Home Smart Cities are Data Cities M in MESH Stands for Mobile

M in MESH Stands for Mobile

Nuit Blanche Paris iPhone App (artilt)

Black, October night mashups of a city’s art treasures with a million people shouldn’t work, but do. The wildly popular Nuit Blanche movement turns cities into “one giant performance and carnival venue,” that thrill participants as they navigate the normally hidden culture of a city. One reason the events work so well is that, since the rollout of GPS-enabled smart phones, people can safely walk forgotten parts of the city, share surprising discoveries in real time, and be part of an almost organic, some would even say writhing, social happening. For Nuit Blanche smart phones are the ultimate enabling tool.

Those same phones are enabling cities and their users in other, more permanent, ways too.

In 2015 alone one billion new smart phones will be put in the hands of mostly city dwellers. That means more than one in seven people living on the planet will be linked in real time to the Internet and, by extension, to each other. How smart are those smart phones? Those one billion devices will have more processor power than all the personal computers delivered since the first Apple computer appeared back in the 1970s. And that’s nothing. According to Moore’s Law, the processing speed built into the next generation of mobile CPUs will be twice that of today’s phones. In that time another billion or so of even smarter phones will be delivered with no end of accelerating consumer empowerment in sight.

Where will it end?

Smartphone market growth (The Guardian)

Cities will have no choice but to respond to and learn from their digitally super-powered citizens. To start, the change will be messy. So many entrenched city services and physical businesses will be disrupted that there is bound to be a massive systemic backlash. Look at what is happening to energy markets for one example of reaction to technological change. Clean, disruptive-to-the-old-order, green energy is causing coal, oil, and nuclear providers to do everything they can to hamstring the power supply revolution. But in spite of the loss-leader tactic of recent oil pricing, change is coming. Ask the people in Northern Europe—where up to 60% of their daily electrical demand is satisfied by green sources—what disruptive change can do to the status quo. Change happens. When that change is for everyone’s good, it happens faster.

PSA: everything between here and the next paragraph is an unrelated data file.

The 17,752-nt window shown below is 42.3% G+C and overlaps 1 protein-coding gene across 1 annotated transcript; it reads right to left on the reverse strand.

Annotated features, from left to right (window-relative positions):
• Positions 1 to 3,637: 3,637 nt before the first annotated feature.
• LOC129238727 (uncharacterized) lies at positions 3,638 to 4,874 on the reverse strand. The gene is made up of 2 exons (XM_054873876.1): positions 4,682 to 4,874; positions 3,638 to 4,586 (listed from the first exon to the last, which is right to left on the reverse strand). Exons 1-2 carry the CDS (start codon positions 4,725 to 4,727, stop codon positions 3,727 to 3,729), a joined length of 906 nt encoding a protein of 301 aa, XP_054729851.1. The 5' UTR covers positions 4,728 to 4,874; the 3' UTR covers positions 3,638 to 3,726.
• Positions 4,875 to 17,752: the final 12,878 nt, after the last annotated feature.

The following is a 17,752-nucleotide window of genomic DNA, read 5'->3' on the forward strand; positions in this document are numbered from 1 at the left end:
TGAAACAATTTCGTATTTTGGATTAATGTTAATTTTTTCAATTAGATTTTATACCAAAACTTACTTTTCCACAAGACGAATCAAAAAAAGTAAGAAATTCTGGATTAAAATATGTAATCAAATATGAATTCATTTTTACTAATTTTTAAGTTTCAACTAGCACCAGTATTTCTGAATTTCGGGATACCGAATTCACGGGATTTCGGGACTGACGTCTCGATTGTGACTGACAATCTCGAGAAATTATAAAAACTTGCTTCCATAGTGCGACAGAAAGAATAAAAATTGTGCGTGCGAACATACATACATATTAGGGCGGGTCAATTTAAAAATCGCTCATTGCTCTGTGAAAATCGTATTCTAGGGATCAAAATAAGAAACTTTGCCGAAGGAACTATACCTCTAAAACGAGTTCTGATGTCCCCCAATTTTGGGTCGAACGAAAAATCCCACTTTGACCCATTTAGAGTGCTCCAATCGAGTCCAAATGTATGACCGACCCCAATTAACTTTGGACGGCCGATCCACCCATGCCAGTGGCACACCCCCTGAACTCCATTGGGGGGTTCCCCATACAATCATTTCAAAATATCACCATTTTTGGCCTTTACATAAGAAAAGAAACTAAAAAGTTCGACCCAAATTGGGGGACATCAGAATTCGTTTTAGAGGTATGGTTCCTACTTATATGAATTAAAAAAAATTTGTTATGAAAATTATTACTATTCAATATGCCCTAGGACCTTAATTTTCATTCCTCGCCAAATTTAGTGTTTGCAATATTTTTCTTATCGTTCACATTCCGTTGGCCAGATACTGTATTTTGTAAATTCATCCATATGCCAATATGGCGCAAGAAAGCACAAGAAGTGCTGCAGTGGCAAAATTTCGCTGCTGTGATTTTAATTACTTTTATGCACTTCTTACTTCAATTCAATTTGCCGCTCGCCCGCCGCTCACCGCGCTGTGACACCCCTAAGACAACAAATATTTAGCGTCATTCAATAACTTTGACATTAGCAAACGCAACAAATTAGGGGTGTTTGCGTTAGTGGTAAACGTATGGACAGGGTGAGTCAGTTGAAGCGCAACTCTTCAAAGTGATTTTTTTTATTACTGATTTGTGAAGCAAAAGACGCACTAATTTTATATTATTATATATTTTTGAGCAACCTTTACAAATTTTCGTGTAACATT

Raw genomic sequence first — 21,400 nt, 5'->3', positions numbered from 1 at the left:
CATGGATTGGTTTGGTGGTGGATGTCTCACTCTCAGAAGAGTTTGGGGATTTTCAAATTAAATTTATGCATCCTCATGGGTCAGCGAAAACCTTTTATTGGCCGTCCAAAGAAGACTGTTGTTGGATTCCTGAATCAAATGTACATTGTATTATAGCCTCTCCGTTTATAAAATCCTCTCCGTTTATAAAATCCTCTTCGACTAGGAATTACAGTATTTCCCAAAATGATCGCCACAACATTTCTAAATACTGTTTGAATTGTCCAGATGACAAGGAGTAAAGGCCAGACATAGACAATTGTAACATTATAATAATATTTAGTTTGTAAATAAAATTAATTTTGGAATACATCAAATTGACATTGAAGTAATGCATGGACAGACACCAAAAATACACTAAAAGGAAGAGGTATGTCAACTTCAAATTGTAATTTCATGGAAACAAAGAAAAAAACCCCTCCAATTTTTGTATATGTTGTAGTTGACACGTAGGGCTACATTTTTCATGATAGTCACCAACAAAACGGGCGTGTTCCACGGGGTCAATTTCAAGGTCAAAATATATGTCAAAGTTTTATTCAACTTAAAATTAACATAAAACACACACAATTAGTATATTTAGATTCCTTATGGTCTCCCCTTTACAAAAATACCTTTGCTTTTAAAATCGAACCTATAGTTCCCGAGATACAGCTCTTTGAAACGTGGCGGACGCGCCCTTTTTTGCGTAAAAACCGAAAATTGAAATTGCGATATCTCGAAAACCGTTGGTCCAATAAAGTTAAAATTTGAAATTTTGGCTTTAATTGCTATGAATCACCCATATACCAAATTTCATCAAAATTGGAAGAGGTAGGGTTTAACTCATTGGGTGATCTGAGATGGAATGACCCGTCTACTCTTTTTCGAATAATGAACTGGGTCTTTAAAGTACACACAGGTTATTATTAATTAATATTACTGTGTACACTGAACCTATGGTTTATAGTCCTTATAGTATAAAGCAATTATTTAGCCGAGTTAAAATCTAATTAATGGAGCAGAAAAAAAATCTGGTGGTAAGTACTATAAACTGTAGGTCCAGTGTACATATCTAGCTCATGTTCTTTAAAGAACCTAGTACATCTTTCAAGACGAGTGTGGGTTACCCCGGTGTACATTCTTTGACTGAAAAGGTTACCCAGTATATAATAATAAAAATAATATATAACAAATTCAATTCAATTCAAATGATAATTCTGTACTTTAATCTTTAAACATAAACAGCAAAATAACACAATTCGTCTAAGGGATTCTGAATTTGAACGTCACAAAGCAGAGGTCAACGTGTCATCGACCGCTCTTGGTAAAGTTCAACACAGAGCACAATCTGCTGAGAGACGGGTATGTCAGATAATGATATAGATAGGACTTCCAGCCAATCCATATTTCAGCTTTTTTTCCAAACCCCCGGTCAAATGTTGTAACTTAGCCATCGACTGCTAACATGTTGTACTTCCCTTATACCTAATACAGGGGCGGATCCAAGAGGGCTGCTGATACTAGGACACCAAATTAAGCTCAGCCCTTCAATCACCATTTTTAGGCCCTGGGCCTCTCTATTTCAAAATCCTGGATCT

We’re already seeing cities twitch in reaction to the exponential growth in digital mobility. Services like taxi-alternative Uber or transit provider Bridj—along with an array of hyperlocal car rental offerings from BMW, GM, Mercedes, and Toyota—are just beginning to prod the sleeping city giant. Soon everything will be Uberized. Online services like Airbnb are slashing hotelier profit margins. Digitally connecting unused, private rooms to people needing them is so tough on hotel brands that some cities are using their regulatory powers to ban Airbnb outright.